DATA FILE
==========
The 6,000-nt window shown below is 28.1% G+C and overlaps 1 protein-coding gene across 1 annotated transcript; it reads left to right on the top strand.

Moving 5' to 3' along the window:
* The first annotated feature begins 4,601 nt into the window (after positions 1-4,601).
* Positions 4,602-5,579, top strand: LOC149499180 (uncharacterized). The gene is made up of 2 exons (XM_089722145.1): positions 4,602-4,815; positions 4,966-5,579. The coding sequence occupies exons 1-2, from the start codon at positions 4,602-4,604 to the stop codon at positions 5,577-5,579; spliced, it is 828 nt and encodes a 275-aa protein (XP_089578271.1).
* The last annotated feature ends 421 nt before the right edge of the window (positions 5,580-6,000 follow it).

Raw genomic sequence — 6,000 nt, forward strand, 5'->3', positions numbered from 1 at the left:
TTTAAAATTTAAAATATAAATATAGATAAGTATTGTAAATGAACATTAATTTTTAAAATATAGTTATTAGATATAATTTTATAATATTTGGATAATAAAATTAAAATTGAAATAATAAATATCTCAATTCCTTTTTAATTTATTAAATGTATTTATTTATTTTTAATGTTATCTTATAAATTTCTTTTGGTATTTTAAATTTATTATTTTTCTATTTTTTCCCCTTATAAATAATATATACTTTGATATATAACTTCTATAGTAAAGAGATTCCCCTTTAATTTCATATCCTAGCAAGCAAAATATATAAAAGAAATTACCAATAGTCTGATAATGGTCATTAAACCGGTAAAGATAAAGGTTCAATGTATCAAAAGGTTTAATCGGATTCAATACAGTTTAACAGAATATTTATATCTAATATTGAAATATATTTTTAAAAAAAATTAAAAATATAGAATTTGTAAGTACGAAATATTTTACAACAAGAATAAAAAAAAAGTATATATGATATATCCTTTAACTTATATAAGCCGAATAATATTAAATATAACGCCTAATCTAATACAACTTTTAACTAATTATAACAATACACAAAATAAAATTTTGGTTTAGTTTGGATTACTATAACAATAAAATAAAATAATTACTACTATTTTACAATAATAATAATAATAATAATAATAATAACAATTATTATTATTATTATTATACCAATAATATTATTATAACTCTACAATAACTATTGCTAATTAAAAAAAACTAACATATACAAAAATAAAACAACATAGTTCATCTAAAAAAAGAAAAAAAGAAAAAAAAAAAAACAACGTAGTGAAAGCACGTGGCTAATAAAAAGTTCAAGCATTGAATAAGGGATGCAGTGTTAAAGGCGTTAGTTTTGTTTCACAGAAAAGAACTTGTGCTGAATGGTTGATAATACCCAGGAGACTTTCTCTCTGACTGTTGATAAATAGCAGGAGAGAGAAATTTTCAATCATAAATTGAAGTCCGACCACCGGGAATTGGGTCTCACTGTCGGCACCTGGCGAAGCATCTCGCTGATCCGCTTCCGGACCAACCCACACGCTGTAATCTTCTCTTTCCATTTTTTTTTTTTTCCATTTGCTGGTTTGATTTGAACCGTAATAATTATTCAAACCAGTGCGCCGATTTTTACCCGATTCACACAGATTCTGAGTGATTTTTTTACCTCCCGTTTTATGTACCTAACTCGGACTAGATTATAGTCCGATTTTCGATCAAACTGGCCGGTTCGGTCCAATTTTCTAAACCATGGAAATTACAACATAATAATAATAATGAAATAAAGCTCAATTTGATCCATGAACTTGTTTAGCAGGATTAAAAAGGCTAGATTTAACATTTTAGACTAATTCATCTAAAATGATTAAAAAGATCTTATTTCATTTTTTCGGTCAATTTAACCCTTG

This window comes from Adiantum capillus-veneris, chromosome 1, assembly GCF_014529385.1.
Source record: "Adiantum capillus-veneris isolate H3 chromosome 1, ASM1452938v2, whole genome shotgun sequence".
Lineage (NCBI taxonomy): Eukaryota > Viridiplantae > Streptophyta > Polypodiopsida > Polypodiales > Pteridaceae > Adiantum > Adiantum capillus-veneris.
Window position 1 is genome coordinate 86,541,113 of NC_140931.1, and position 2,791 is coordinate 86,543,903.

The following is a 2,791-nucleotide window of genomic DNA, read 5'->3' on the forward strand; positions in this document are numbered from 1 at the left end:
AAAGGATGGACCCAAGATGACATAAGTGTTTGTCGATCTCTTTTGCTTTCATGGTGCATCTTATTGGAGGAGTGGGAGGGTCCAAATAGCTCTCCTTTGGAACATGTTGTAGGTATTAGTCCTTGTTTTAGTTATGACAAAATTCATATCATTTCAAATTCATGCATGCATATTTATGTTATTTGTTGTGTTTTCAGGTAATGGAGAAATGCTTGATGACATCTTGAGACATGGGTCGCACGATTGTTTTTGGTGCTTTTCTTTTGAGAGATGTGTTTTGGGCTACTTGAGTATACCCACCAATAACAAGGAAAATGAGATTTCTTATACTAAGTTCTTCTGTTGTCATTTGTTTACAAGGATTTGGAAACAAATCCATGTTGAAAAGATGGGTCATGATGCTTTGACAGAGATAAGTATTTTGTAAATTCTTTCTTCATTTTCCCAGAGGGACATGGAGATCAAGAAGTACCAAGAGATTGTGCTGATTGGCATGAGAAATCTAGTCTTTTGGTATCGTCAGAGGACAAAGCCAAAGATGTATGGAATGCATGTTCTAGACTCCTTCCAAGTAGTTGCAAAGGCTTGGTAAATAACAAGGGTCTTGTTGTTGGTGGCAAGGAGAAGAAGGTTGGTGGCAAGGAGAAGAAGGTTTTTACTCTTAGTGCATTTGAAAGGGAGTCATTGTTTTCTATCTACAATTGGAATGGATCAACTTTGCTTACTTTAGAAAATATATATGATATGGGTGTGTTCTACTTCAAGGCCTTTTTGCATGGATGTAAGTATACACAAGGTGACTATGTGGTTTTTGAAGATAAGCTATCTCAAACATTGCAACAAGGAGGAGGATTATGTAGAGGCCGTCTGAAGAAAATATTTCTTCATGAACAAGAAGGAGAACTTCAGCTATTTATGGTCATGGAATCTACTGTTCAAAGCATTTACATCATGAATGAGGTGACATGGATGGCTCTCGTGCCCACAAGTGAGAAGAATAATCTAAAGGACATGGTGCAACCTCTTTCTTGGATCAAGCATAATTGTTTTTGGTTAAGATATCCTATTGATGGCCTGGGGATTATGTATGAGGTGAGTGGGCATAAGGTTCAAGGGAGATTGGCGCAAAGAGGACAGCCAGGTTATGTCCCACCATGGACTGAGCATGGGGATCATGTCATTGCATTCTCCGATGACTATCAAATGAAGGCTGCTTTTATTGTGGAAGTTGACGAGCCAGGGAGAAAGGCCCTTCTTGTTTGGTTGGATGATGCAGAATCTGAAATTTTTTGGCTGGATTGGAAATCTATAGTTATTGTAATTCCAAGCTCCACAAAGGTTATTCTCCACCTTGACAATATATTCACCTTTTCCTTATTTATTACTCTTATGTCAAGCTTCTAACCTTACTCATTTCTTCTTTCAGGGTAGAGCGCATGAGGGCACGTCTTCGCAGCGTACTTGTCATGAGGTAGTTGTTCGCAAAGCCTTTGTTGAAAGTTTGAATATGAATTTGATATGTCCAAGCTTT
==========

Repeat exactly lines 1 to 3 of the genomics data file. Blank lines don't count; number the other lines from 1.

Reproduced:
The 6,000-nt window shown below is 28.1% G+C and overlaps 1 protein-coding gene across 1 annotated transcript; it reads left to right on the top strand.

Moving 5' to 3' along the window:
* The first annotated feature begins 4,601 nt into the window (after positions 1-4,601).